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Cooker hood vent through eaves - terminating flat channel?

Discussion in 'General DIY' started by hopeless_at_diy, 2 Dec 2019 at 8:37 AM.

  1. hopeless_at_diy

    hopeless_at_diy

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    Hi,

    I have a really stupid question about assembling ventillation pipe.

    I want to vent my cooker hood through the eaves rather than go through the roof as I suspect it's cheaper, less effort and less visually disruptive.

    The hood has max flowrate at 386m^3/h so a bit of research suggests I can get away with 5"/125mm (or equivalent flat channel).

    It's a tight squeeze, so I was thinking of using some flat channel to exit the eaves, which look like:
    [​IMG]

    I was looking at the Manrose catalogue and I can't work out what I need to terminate the flat channel? Can you just cut a hole, use one of the grilles and place the flat channel up against it? Not sure how it connects - if indeed it does.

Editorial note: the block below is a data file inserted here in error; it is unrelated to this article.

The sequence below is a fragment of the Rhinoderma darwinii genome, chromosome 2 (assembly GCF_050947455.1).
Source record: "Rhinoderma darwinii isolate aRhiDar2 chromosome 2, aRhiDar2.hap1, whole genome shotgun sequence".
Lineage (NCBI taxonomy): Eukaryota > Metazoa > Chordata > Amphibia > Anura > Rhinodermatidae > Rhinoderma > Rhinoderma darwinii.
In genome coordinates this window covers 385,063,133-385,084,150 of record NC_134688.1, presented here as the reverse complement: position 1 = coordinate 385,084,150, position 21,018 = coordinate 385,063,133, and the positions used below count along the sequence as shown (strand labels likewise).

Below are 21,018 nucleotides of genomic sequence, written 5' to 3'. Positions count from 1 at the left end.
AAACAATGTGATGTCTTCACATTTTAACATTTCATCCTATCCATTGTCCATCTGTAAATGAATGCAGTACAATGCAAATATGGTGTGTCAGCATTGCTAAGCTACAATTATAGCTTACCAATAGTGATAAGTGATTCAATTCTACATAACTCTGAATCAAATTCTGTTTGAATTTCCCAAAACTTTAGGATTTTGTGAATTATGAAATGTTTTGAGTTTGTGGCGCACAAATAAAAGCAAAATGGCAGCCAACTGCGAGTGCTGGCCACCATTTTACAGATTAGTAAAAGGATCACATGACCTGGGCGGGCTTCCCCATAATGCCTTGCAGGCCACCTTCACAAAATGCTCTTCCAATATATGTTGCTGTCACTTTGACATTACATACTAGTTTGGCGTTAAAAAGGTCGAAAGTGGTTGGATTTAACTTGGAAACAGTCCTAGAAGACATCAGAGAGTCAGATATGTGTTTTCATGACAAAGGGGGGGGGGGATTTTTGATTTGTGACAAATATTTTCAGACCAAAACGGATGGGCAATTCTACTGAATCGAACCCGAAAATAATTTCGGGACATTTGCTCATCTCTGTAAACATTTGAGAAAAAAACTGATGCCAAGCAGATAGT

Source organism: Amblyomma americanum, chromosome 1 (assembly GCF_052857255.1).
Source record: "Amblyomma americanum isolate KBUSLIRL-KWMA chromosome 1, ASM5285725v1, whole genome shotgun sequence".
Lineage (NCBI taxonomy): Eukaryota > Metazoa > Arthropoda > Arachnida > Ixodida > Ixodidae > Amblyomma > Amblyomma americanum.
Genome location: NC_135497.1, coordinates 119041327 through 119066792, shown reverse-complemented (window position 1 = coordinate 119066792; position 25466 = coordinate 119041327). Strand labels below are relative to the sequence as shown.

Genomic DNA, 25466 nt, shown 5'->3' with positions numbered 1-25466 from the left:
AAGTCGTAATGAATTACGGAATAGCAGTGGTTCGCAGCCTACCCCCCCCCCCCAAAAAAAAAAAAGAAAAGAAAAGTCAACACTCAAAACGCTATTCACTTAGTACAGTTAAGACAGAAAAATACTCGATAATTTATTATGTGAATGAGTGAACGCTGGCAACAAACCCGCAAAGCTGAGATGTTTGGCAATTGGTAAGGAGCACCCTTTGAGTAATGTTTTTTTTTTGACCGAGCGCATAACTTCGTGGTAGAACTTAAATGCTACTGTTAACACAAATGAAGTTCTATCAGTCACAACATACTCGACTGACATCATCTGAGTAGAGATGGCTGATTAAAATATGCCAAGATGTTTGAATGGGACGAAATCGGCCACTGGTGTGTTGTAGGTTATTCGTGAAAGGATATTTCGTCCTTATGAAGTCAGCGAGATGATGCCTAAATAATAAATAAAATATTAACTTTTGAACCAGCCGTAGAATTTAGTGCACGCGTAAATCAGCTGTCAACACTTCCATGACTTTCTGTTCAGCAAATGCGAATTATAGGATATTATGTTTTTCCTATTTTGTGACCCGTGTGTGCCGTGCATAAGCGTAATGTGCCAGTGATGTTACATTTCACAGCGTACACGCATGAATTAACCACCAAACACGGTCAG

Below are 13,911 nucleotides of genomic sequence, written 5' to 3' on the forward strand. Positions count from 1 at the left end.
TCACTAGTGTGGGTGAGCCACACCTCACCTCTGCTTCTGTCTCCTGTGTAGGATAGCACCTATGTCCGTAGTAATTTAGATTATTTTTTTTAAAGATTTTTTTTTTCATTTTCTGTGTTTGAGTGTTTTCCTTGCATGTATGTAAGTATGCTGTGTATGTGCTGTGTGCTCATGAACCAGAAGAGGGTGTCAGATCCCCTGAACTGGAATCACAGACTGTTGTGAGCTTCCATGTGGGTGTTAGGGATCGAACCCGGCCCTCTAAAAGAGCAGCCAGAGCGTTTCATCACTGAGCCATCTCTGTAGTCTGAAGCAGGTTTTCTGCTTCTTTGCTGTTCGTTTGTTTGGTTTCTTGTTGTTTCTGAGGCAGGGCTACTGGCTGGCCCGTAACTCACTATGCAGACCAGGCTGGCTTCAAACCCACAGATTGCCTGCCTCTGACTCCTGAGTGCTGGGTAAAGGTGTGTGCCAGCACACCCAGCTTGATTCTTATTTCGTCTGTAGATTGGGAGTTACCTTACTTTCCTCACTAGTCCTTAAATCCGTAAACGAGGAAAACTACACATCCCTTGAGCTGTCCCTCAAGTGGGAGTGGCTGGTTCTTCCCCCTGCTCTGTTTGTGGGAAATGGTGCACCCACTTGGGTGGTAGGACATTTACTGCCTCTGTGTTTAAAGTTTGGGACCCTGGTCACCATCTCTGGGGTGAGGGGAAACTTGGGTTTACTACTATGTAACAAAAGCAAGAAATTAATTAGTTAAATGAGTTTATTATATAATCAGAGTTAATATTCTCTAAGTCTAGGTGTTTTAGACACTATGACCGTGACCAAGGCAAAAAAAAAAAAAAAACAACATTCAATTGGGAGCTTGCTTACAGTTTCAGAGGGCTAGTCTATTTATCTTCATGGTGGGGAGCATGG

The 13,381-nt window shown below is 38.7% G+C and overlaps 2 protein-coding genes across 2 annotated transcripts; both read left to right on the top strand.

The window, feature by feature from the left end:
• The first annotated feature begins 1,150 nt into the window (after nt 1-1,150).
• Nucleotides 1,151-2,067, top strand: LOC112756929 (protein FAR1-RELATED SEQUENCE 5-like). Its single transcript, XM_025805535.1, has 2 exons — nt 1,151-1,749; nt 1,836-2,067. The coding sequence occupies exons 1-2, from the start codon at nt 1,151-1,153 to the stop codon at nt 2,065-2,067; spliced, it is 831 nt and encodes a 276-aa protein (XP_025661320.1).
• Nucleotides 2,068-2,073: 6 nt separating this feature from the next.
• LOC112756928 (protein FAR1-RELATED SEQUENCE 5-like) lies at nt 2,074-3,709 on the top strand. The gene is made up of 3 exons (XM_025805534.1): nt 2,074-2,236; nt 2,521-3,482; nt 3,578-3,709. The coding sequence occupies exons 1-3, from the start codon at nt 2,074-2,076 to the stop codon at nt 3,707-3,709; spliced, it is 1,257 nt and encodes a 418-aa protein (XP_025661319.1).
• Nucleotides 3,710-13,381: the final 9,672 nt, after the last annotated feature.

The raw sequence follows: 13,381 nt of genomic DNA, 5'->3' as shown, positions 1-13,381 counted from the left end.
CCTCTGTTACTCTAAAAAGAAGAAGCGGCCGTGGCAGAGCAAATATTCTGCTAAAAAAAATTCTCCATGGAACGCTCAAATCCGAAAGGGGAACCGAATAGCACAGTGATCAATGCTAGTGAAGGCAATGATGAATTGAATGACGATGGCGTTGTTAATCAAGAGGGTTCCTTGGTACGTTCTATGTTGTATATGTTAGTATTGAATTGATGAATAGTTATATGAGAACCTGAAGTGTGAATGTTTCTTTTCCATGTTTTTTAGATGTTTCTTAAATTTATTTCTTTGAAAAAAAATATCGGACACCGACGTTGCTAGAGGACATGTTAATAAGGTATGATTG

I know there are 'airbricks' that look like a 'connectable' thing, but I don't have much vertical leeway - just 6cm at the outside edge.

    A am thinking of using a flexible or 45 degree flat channel connecter at the left hand side is what I was thinking, just not sure if it has to go through an airbrick or can just poke into the 2cm wood of the eave (at number 9 above).

    Hope that makes sense - I wish I had a selection of parts to 'play' with to see how these could fit together.

    I have a toolstation, wickes, b&q and screwfix handy.

    Thanks for any pointers!
     
    Last edited: 2 Dec 2019 at 12:20 PM
  2. jj4091

    jj4091

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    Can you vent through the roof instead?
     
  3. hopeless_at_diy

    hopeless_at_diy

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    I'm sure it's possible. The bathroom, next door, is vented that way. See below:

    [​IMG]

    Is a roof vent install reversible? And aren't they pretty expensive?

    It's certainly possible - but I'm very VERY wary of touching a roof as a non-expert given they are so important. It's something I've never dealt with.

    Things that make me wary:
    * I don't know how slate tiles are even held in.
    * I wouldn't know how to remove slates without causing damage.
    * I don't know how to make sure the overall install doesn't leak.

    I mean, I wouldn't know what to remove in what sequence and what to lay on what to do a roof vent install. I hope that makes sense?

    That's why cutting a rectangle in a bit of wood and routing a plastic pipe to me seems to be the simplest option. I could be way off, of course!
     
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